Why don’t working class people come to our meetings?

Stuart Bramhall on why the left fails to attract the working class.

After posing this question to working class clients and friends for 30+ years, I have come up with the following answers:

Liberals and progressives rarely address the nitty gritty financial issues (i.e. paying the rent or mortgage and food and doctor bills) that would motivate blue or pink collar workers to become politically active. When you can’t afford a doctor or shoes for your kids, it’s hard to get excited about wars in the Middle East, banking reform or climate change.

Liberals and progressives tend to be insensitive to working class culture and are often perceived as moralizing about “political correctness” and “lifestyle changes.” This often includes a heavy emphasis on changing light bulbs and other “sacrifices” activists are expected to make to reduce global warming.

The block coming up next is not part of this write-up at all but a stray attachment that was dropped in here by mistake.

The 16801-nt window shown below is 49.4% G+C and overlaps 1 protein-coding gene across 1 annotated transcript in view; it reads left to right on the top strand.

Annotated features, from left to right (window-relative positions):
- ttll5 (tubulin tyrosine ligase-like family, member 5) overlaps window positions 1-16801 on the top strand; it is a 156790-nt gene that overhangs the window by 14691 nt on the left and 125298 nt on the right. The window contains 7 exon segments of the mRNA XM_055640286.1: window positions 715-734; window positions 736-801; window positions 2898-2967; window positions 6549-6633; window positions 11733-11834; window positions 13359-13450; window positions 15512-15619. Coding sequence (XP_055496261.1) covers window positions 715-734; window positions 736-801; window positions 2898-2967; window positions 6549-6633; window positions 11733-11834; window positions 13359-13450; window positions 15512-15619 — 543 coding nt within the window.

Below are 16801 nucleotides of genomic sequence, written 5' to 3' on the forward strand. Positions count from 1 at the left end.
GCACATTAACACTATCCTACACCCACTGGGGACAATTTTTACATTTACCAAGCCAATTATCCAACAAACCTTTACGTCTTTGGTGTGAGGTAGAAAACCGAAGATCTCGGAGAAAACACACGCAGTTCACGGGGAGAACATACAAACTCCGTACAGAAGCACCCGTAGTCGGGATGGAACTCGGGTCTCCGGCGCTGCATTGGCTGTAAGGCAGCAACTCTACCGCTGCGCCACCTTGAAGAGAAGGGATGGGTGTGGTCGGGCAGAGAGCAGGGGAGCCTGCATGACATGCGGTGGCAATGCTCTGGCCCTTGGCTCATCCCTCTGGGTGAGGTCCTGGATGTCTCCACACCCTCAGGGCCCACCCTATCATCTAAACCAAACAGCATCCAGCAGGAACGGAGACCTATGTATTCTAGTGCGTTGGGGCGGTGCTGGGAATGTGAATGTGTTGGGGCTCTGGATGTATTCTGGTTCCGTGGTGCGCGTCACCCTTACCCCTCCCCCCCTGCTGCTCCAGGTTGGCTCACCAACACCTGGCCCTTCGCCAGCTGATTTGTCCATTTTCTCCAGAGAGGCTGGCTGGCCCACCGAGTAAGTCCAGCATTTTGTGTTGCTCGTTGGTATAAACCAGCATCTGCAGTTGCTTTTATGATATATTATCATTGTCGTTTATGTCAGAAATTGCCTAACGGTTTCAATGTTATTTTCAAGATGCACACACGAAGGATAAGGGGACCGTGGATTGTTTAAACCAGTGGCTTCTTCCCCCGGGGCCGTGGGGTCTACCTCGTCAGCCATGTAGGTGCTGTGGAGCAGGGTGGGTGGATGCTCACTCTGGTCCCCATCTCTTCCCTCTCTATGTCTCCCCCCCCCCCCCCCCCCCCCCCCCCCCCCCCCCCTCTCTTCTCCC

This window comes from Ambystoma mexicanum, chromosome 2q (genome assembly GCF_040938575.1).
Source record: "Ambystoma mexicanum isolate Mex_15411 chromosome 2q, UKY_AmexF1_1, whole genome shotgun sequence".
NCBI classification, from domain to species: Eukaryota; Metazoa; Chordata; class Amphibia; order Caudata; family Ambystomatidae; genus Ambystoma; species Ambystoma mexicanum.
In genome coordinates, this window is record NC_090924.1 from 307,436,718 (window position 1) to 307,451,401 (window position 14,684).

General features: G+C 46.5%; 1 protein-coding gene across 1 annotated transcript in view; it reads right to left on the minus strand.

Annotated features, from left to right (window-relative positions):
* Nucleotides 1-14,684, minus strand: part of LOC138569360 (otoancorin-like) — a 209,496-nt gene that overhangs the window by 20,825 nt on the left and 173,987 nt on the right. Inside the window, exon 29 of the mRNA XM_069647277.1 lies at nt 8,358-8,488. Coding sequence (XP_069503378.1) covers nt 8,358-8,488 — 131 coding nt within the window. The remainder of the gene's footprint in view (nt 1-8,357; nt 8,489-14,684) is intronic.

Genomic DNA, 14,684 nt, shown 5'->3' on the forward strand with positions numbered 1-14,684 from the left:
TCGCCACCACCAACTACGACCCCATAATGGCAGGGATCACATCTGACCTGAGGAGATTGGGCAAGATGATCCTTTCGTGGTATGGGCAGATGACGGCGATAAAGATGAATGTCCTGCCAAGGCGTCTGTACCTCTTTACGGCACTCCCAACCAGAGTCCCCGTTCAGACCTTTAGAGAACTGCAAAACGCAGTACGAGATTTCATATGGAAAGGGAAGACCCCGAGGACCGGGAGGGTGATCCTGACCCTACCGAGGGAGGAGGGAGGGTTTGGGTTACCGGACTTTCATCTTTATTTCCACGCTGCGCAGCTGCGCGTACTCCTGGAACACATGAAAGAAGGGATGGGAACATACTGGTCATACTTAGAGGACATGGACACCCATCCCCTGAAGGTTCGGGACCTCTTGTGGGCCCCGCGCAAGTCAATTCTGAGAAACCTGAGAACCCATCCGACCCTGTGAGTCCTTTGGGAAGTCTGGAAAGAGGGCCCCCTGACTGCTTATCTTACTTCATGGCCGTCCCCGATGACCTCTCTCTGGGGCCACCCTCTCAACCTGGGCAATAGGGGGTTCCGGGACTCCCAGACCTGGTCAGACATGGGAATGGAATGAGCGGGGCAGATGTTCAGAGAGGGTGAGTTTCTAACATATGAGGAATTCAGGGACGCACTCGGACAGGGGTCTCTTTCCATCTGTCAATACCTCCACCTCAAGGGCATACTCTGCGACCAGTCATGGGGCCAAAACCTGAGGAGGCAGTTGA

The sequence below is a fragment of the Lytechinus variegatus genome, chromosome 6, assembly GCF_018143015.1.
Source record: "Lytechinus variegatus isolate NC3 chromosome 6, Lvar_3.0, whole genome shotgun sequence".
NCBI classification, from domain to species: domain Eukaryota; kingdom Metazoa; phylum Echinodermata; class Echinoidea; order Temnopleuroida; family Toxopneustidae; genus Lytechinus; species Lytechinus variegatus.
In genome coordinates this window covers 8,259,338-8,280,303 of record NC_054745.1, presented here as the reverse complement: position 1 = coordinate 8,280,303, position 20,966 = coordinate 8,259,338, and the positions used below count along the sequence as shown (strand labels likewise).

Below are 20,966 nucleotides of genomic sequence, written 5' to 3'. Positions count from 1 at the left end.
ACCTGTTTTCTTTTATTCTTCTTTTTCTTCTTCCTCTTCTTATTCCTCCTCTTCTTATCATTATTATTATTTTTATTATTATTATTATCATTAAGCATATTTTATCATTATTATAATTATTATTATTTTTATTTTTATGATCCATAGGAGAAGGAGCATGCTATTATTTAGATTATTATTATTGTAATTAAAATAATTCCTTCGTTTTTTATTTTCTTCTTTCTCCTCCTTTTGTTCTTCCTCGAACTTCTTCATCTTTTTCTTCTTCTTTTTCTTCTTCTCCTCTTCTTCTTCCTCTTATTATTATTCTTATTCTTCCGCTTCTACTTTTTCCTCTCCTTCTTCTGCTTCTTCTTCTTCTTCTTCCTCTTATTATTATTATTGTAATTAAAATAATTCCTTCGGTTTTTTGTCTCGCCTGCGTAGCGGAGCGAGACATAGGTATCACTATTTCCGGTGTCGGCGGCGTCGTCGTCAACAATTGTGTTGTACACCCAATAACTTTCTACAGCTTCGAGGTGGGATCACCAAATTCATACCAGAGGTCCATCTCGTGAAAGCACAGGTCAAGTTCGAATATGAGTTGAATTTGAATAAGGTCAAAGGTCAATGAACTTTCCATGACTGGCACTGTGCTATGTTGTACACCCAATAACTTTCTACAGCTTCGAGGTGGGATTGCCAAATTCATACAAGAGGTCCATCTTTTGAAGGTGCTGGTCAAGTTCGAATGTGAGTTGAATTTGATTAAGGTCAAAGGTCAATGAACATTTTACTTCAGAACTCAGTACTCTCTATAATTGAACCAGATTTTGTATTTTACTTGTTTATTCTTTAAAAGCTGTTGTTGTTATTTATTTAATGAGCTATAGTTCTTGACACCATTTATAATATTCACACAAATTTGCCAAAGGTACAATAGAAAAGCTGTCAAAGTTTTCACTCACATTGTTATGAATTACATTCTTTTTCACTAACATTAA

My blue collar friends complain about not being heard at political meetings because more educated activists tend to monopolize the discussions.

My working class friends tend to be mistrustful of progressives in general, owing to their tendency to stigmatize common working class issues, especially chronic illness and obesity (which increase in prevalence as income decreases), smoking and gun control.